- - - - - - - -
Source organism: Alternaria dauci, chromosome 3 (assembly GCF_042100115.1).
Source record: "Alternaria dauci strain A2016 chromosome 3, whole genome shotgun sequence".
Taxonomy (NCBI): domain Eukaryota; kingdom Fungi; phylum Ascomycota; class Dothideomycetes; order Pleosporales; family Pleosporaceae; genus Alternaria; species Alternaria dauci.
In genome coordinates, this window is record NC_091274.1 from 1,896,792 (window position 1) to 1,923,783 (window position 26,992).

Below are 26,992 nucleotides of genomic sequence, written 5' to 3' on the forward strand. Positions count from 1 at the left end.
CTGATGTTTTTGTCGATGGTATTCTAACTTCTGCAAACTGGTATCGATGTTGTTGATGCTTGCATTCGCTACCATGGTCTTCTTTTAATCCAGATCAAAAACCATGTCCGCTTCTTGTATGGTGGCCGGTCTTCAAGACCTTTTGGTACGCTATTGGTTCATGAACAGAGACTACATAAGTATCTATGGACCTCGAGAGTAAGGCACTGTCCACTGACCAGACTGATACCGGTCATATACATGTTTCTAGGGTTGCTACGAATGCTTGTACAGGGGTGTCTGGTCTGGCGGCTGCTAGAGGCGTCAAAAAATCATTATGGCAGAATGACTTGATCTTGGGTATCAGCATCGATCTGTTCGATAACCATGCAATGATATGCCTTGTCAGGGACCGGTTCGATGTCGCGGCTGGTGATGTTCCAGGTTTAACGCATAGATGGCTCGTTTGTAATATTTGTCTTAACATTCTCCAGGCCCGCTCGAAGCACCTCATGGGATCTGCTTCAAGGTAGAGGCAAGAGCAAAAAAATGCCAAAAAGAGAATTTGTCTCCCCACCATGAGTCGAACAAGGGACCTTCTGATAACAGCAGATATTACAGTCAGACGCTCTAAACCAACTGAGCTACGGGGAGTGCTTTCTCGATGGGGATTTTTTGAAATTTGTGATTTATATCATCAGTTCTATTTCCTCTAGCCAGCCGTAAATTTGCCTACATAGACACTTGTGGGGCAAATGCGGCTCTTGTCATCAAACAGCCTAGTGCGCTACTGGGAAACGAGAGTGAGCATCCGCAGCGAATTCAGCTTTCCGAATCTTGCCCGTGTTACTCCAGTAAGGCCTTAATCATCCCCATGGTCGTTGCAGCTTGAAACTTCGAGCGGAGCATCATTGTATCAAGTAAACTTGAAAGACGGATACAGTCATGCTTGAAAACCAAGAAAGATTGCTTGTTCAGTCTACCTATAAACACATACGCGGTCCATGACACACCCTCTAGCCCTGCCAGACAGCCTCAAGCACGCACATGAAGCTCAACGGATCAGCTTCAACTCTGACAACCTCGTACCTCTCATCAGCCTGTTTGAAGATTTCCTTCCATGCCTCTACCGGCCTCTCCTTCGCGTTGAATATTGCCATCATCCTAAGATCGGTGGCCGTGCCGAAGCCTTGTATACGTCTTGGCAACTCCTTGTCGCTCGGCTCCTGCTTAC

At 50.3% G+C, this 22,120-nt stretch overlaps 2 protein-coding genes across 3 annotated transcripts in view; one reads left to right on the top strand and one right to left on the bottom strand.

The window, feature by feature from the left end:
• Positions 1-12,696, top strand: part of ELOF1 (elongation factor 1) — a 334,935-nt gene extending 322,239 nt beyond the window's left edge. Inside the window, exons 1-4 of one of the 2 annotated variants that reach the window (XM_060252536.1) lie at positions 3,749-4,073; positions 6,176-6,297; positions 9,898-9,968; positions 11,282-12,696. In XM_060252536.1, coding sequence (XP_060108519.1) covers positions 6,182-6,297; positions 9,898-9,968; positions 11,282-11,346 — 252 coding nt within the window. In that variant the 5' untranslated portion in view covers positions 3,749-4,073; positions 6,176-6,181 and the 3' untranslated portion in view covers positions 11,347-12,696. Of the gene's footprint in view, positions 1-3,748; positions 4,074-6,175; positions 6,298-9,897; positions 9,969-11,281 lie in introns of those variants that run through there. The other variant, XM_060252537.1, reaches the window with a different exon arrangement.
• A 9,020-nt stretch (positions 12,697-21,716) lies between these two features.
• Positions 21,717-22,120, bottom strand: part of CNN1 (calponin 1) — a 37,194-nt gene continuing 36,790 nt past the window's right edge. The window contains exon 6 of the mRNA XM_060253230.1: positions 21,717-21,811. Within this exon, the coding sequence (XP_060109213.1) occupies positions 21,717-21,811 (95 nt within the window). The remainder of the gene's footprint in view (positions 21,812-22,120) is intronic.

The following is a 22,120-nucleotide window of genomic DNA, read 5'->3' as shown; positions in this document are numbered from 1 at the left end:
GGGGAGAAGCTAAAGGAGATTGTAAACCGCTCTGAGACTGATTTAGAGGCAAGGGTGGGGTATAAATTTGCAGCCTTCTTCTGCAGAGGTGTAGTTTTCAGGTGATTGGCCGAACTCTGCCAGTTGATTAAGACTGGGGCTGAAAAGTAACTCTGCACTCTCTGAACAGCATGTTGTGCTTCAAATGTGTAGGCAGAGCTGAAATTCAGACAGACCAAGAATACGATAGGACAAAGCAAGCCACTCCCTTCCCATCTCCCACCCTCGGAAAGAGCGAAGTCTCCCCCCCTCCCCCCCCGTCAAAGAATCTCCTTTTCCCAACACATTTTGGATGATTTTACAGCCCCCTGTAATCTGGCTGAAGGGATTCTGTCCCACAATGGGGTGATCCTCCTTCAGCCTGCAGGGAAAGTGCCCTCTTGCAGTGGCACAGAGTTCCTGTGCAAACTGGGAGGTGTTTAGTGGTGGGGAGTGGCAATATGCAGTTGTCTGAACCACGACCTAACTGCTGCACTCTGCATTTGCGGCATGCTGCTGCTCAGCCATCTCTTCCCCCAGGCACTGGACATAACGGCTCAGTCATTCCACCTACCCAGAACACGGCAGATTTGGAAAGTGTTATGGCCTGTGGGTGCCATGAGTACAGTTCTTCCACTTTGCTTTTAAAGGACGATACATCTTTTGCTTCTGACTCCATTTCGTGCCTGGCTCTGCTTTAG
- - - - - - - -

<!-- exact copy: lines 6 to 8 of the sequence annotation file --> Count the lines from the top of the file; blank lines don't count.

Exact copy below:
CTGATGTTTTTGTCGATGGTATTCTAACTTCTGCAAACTGGTATCGATGTTGTTGATGCTTGCATTCGCTACCATGGTCTTCTTTTAATCCAGATCAAAAACCATGTCCGCTTCTTGTATGGTGGCCGGTCTTCAAGACCTTTTGGTACGCTATTGGTTCATGAACAGAGACTACATAAGTATCTATGGACCTCGAGAGTAAGGCACTGTCCACTGACCAGACTGATACCGGTCATATACATGTTTCTAGGGTTGCTACGAATGCTTGTACAGGGGTGTCTGGTCTGGCGGCTGCTAGAGGCGTCAAAAAATCATTATGGCAGAATGACTTGATCTTGGGTATCAGCATCGATCTGTTCGATAACCATGCAATGATATGCCTTGTCAGGGACCGGTTCGATGTCGCGGCTGGTGATGTTCCAGGTTTAACGCATAGATGGCTCGTTTGTAATATTTGTCTTAACATTCTCCAGGCCCGCTCGAAGCACCTCATGGGATCTGCTTCAAGGTAGAGGCAAGAGCAAAAAAATGCCAAAAAGAGAATTTGTCTCCCCACCATGAGTCGAACAAGGGACCTTCTGATAACAGCAGATATTACAGTCAGACGCTCTAAACCAACTGAGCTACGGGGAGTGCTTTCTCGATGGGGATTTTTTGAAATTTGTGATTTATATCATCAGTTCTATTTCCTCTAGCCAGCCGTAAATTTGCCTACATAGACACTTGTGGGGCAAATGCGGCTCTTGTCATCAAACAGCCTAGTGCGCTACTGGGAAACGAGAGTGAGCATCCGCAGCGAATTCAGCTTTCCGAATCTTGCCCGTGTTACTCCAGTAAGGCCTTAATCATCCCCATGGTCGTTGCAGCTTGAAACTTCGAGCGGAGCATCATTGTATCAAGTAAACTTGAAAGACGGATACAGTCATGCTTGAAAACCAAGAAAGATTGCTTGTTCAGTCTACCTATAAACACATACGCGGTCCATGACACACCCTCTAGCCCTGCCAGACAGCCTCAAGCACGCACATGAAGCTCAACGGATCAGCTTCAACTCTGACAACCTCGTACCTCTCATCAGCCTGTTTGAAGATTTCCTTCCATGCCTCTACCGGCCTCTCCTTCGCGTTGAATATTGCCATCATCCTAAGATCGGTGGCCGTGCCGAAGCCTTGTATACGTCTTGGCAACTCCTTGTCGCTCGGCTCCTGCTTAC

At 50.3% G+C, this 22,120-nt stretch overlaps 2 protein-coding genes across 3 annotated transcripts in view; one reads left to right on the top strand and one right to left on the bottom strand.

The window, feature by feature from the left end: